Currently, Cidrines exports its bread production from its Arecibo plant to 18 East and South coast states, as well as the U.S. Virgin Islands. The bread is sold at chains such as Bravo, Fiesta Supermarkets, Kroger, Sedano’s, Winn Dixie and Walmart. Part of the company’s expansion plans include reaching every state by June. It is also analyzing the Dominican Republic market to expand its offer in the Caribbean.

The commercial director of Los Cidrines, Guillermo Cidre, said that “the emigration of Hispanics to the United States, and in particular of Puerto Ricans, is an important opportunity for Los Cidrines” and added that for the latter, to consume the brands they recognize is a way to connect with their roots.

Guillermo Cidre, María Cidre and Manolo Cidre (Courtesy)

Cidrines is certified by the Safe Quality Food Institute, which reflects its commitment to quality in its production processes, as the audit program is the only one of its kind recognized by the Global Food Safety Initiative.

Cidrines President Maria Cidre said many stateside businesses do not consider selling any product that is not SQF-certified. Cidrines is the only baking operation in Puerto Rico exporting stateside with the certification.

“Since we started our export program in the early 2000s, we saw the opportunity to grow and we got to know the market. We have a great participation in sales in both the Hispanic and non-Hispanic communities,” María Cidre said.

She explained that the arrival of Cidrines bread to the current 18 states came after establishing themselves in Florida for several years.

The executive said that part of the company’s growth is due to the fact that the diaspora continues to spread the word about the brand’s presence in the states, along with stores requesting to sell the bread in their locations.

In states ranging from Wisconsin to New Mexico, many businesses request having Cidrines bread to put on sale. The store with the highest sales volume of Cidrines bread is in Rochester, New York.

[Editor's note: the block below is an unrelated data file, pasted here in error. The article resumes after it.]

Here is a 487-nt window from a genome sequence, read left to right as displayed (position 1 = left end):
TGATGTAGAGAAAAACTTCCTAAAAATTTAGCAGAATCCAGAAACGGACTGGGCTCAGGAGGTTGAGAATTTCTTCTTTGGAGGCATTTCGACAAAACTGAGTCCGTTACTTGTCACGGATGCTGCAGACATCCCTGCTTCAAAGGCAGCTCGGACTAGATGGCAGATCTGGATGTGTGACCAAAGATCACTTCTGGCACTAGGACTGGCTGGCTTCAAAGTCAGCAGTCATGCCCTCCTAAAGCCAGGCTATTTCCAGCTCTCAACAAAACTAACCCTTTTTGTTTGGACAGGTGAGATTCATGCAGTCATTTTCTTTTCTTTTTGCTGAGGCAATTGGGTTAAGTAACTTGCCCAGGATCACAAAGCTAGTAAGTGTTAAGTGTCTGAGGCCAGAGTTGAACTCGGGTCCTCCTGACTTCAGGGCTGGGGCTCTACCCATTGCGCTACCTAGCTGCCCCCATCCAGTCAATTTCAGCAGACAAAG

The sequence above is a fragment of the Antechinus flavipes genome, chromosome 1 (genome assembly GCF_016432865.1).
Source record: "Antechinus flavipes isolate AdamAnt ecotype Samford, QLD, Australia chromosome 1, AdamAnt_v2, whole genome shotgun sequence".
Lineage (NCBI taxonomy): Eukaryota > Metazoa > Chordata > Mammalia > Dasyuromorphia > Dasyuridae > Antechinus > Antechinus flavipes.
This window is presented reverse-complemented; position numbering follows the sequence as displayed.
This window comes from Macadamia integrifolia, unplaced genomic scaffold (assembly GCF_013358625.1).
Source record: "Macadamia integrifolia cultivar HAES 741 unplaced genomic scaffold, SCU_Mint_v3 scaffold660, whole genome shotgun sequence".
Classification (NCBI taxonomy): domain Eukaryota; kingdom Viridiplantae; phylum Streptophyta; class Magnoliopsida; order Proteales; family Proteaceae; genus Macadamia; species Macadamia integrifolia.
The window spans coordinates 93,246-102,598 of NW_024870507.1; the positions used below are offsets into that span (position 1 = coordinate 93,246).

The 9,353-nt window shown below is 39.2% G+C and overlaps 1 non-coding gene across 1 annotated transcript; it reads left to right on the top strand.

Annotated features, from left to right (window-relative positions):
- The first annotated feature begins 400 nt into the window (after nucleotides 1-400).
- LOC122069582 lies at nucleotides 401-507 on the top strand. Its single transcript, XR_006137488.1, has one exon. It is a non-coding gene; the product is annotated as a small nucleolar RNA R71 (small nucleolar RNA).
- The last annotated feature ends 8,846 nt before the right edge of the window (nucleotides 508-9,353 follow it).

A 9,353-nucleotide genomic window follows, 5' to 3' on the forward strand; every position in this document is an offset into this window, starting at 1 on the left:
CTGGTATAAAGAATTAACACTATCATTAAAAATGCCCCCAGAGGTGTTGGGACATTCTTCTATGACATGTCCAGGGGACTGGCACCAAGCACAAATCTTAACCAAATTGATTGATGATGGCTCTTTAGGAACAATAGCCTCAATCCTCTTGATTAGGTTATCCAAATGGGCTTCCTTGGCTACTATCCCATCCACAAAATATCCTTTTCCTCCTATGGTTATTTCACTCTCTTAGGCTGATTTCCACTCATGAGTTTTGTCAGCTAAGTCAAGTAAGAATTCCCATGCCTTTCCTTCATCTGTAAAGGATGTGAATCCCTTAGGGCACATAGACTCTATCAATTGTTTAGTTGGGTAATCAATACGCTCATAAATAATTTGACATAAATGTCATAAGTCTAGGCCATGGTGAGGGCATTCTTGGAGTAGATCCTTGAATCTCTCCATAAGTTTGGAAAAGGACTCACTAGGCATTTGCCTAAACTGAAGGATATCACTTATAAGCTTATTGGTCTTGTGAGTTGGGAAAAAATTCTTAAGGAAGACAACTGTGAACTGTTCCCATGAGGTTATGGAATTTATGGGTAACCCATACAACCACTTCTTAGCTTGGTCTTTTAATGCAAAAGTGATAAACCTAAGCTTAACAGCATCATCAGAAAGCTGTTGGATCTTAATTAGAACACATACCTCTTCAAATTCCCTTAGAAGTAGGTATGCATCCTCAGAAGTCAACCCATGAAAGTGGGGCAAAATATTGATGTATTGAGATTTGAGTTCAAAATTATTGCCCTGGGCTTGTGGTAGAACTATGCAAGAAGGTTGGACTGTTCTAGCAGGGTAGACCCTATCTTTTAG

“For the most part, artisanal bread sold in supermarkets is generic, without a brand or with the store’s own brand, but many have set up a section dedicated to Cidrines bread,” the executive said.

“We are a Made in Puerto Rico product, with great pride that translates into a genuine and tangible social commitment to the community and our support to entities that aspire, through their efforts, to improve the quality of life of our people. This duty is not limited to donating products, but rather includes, in a prominent way, the donation of our best asset: our human resources,” she emphasized.

Although in Puerto Rico Cidrines has continued to grow as well, part of that success in both the stateside and local markets is due to the fact that after Cidrines added more work shifts with more jobs in the Arecibo plant, it created more than 250 direct jobs and over 500 indirect jobs.

In addition, production efficiency was maximized in terms of pounds of bread per hour. Cidrines co-founder Manuel Cidre stressed at a press conference that the company exports more than 150 cargo containers of bread a year.

“In each step of our evolution, we have learned. I learned that an error, like a bread recipe that was sweeter than expected, can, in fact, make way for an uncontemplated opportunity; I learned there is no need to fear having to face a larger competitor; I learned that bread does not have a demographic profile and is sought by university students, retirees and professionals. I learned that Puerto Ricans buy baked bread on impulse. We took bread out of the bakeries to places where nobody expects the smell of hot bread: pharmacies, gas stations and supermarkets,” said Manuel Cidre, while stressing that each lesson was a step in the business’ development.

“Proud of our history, there is something more we learned on the eve of the next 40 years: Sobao bread is no longer Cidrines’s. It’s the bread of Puerto Ricans–from the small businesses that sell to or serve us, to the families that eat it in Puerto Rico and the world,” he said.




New residential development in Puerto Rico aims for community inclusion

Editor’s note: The following article first appeared in the May 31-June 6, 2018, issue of Caribbean Business.

Real-estate development firm McCormack Baron Salazar Inc. (MBS) and the Puerto Rico Housing Department presented a new apartment community, Bayshore Villas, in the former Puerto de Tierra public housing community, for people with a mixed income to stimulate additional investments in that sector.

The development, established through a public-private partnership (P3) at a cost of $41.3 million, was financed with $27.8 million in private capital provided by Alden Capital Partners and Citibank NA through the Low-Income Housing Tax Credit program administered by the Housing Finance Authority of Puerto Rico (AFV by its Spanish initials). In addition, the Housing Department provided $13.5 million through funding from the U.S. Department of Housing & Urban Development (HUD). Meanwhile, Citi Community Capital provided a construction loan.